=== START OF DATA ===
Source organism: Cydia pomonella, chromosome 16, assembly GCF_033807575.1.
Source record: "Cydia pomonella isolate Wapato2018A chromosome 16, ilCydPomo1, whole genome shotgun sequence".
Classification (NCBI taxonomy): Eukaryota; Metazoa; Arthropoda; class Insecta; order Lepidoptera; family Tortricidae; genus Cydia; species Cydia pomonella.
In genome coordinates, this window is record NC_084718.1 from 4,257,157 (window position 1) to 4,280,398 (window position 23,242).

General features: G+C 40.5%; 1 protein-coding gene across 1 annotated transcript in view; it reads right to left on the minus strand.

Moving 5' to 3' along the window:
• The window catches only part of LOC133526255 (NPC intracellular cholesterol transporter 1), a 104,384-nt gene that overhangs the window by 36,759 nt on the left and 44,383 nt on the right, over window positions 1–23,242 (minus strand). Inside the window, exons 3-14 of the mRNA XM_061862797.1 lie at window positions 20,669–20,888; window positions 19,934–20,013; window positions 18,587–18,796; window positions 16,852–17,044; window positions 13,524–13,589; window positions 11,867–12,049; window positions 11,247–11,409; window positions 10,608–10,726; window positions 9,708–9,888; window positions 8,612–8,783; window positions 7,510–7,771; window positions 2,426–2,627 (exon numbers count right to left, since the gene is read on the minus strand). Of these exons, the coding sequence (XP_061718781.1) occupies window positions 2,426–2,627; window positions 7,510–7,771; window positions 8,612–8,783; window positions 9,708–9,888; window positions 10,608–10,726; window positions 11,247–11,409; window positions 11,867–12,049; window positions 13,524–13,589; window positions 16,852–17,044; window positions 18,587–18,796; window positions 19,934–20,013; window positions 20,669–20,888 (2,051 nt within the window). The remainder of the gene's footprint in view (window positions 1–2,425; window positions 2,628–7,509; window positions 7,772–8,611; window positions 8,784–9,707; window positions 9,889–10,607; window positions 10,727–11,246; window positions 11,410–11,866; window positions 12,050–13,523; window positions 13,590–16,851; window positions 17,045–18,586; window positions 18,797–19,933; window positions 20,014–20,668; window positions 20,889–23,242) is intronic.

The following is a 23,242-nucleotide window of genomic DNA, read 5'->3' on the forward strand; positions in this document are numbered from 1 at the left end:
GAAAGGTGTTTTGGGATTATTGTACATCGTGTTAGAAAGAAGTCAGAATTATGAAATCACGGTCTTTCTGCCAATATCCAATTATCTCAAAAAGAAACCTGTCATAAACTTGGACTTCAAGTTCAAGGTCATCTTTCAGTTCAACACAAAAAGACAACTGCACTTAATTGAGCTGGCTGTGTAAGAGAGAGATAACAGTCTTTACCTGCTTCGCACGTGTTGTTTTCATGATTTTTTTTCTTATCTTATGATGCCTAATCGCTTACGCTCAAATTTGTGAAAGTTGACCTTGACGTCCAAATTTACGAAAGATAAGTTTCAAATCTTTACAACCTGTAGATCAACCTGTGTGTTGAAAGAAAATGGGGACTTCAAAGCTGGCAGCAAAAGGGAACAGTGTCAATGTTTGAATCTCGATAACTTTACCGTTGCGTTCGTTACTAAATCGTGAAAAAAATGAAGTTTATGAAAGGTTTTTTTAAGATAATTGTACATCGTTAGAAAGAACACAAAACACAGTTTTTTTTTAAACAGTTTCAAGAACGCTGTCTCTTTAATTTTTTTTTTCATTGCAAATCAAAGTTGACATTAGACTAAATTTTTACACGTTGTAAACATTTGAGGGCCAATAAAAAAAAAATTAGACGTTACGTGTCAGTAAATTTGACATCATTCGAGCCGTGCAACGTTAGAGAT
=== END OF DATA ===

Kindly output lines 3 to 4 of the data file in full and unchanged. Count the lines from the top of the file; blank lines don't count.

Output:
Classification (NCBI taxonomy): Eukaryota; Metazoa; Arthropoda; class Insecta; order Lepidoptera; family Tortricidae; genus Cydia; species Cydia pomonella.
In genome coordinates, this window is record NC_084718.1 from 4,257,157 (window position 1) to 4,280,398 (window position 23,242).